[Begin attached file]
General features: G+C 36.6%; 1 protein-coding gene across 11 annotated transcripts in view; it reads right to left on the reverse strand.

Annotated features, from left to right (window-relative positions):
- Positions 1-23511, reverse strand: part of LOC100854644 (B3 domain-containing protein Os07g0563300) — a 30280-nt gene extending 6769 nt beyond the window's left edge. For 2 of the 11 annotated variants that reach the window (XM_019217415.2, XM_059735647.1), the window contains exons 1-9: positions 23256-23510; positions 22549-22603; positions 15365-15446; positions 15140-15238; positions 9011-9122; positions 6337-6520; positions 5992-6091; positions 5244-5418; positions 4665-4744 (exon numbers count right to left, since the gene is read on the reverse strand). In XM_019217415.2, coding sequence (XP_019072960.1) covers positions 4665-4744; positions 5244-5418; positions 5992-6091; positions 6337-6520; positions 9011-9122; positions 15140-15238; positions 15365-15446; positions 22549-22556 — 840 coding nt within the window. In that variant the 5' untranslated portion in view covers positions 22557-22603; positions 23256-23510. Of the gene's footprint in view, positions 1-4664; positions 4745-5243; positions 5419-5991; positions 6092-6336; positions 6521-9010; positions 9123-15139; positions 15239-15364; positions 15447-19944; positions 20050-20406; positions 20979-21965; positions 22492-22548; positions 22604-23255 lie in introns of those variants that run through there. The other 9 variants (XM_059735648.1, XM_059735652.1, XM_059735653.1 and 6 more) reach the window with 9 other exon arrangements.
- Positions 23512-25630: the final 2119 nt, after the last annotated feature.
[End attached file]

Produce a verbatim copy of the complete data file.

General features: G+C 36.6%; 1 protein-coding gene across 11 annotated transcripts in view; it reads right to left on the reverse strand.

Annotated features, from left to right (window-relative positions):
- Positions 1-23511, reverse strand: part of LOC100854644 (B3 domain-containing protein Os07g0563300) — a 30280-nt gene extending 6769 nt beyond the window's left edge. For 2 of the 11 annotated variants that reach the window (XM_019217415.2, XM_059735647.1), the window contains exons 1-9: positions 23256-23510; positions 22549-22603; positions 15365-15446; positions 15140-15238; positions 9011-9122; positions 6337-6520; positions 5992-6091; positions 5244-5418; positions 4665-4744 (exon numbers count right to left, since the gene is read on the reverse strand). In XM_019217415.2, coding sequence (XP_019072960.1) covers positions 4665-4744; positions 5244-5418; positions 5992-6091; positions 6337-6520; positions 9011-9122; positions 15140-15238; positions 15365-15446; positions 22549-22556 — 840 coding nt within the window. In that variant the 5' untranslated portion in view covers positions 22557-22603; positions 23256-23510. Of the gene's footprint in view, positions 1-4664; positions 4745-5243; positions 5419-5991; positions 6092-6336; positions 6521-9010; positions 9123-15139; positions 15239-15364; positions 15447-19944; positions 20050-20406; positions 20979-21965; positions 22492-22548; positions 22604-23255 lie in introns of those variants that run through there. The other 9 variants (XM_059735648.1, XM_059735652.1, XM_059735653.1 and 6 more) reach the window with 9 other exon arrangements.
- Positions 23512-25630: the final 2119 nt, after the last annotated feature.